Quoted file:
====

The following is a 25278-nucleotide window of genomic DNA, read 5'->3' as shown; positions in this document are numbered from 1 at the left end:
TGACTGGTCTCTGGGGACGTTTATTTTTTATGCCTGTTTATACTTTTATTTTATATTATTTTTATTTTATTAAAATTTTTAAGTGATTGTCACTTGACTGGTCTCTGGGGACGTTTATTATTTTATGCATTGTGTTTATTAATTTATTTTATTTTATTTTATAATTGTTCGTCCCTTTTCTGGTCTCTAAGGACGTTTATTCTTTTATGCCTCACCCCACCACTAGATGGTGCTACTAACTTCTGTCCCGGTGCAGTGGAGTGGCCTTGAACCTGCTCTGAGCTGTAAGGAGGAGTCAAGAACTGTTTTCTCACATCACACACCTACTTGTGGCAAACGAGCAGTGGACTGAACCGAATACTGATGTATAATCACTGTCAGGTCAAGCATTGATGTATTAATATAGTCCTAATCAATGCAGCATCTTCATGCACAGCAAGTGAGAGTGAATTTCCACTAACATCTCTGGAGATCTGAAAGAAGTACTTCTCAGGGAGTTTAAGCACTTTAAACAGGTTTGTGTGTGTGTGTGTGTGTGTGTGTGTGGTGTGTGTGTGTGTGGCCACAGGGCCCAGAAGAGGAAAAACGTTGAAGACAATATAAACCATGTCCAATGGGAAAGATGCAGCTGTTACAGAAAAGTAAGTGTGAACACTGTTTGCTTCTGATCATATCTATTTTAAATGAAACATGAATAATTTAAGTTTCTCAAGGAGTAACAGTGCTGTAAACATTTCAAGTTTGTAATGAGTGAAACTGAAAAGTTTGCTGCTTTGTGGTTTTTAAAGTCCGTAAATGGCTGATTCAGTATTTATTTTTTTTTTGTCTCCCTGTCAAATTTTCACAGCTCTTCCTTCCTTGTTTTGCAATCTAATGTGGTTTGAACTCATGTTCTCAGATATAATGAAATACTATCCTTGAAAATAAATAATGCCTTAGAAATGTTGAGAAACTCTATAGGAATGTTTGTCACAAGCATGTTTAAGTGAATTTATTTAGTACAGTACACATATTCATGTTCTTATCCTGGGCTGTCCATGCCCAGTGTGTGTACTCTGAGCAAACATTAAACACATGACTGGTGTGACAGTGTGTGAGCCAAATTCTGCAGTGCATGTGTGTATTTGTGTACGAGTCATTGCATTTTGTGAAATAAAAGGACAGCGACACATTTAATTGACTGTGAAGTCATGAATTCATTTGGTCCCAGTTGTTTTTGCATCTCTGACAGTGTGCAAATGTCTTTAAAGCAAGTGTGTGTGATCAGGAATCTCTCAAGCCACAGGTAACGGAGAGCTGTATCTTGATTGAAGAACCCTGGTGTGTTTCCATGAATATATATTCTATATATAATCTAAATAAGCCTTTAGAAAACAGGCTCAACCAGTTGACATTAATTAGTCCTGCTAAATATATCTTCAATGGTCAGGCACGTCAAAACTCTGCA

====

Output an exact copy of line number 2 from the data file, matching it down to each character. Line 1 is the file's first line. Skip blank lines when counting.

TGACTGGTCTCTGGGGACGTTTATTTTTTATGCCTGTTTATACTTTTATTTTATATTATTTTTATTTTATTAAAATTTTTAAGTGATTGTCACTTGACTGGTCTCTGGGGACGTTTATTATTTTATGCATTGTGTTTATTAATTTATTTTATTTTATTTTATAATTGTTCGTCCCTTTTCTGGTCTCTAAGGACGTTTATTCTTTTATGCCTCACCCCACCACTAGATGGTGCTACTAACTTCTGTCCCGGTGCAGTGGAGTGGCCTTGAACCTGCTCTGAGCTGTAAGGAGGAGTCAAGAACTGTTTTCTCACATCACACACCTACTTGTGGCAAACGAGCAGTGGACTGAACCGAATACTGATGTATAATCACTGTCAGGTCAAGCATTGATGTATTAATATAGTCCTAATCAATGCAGCATCTTCATGCACAGCAAGTGAGAGTGAATTTCCACTAACATCTCTGGAGATCTGAAAGAAGTACTTCTCAGGGAGTTTAAGCACTTTAAACAGGTTTGTGTGTGTGTGTGTGTGTGTGTGTGTGGTGTGTGTGTGTGTGGCCACAGGGCCCAGAAGAGGAAAAACGTTGAAGACAATATAAACCATGTCCAATGGGAAAGATGCAGCTGTTACAGAAAAGTAAGTGTGAACACTGTTTGCTTCTGATCATATCTATTTTAAATGAAACATGAATAATTTAAGTTTCTCAAGGAGTAACAGTGCTGTAAACATTTCAAGTTTGTAATGAGTGAAACTGAAAAGTTTGCTGCTTTGTGGTTTTTAAAGTCCGTAAATGGCTGATTCAGTATTTATTTTTTTTTTGTCTCCCTGTCAAATTTTCACAGCTCTTCCTTCCTTGTTTTGCAATCTAATGTGGTTTGAACTCATGTTCTCAGATATAATGAAATACTATCCTTGAAAATAAATAATGCCTTAGAAATGTTGAGAAACTCTATAGGAATGTTTGTCACAAGCATGTTTAAGTGAATTTATTTAGTACAGTACACATATTCATGTTCTTATCCTGGGCTGTCCATGCCCAGTGTGTGTACTCTGAGCAAACATTAAACACATGACTGGTGTGACAGTGTGTGAGCCAAATTCTGCAGTGCATGTGTGTATTTGTGTACGAGTCATTGCATTTTGTGAAATAAAAGGACAGCGACACATTTAATTGACTGTGAAGTCATGAATTCATTTGGTCCCAGTTGTTTTTGCATCTCTGACAGTGTGCAAATGTCTTTAAAGCAAGTGTGTGTGATCAGGAATCTCTCAAGCCACAGGTAACGGAGAGCTGTATCTTGATTGAAGAACCCTGGTGTGTTTCCATGAATATATATTCTATATATAATCTAAATAAGCCTTTAGAAAACAGGCTCAACCAGTTGACATTAATTAGTCCTGCTAAATATATCTTCAATGGTCAGGCACGTCAAAACTCTGCA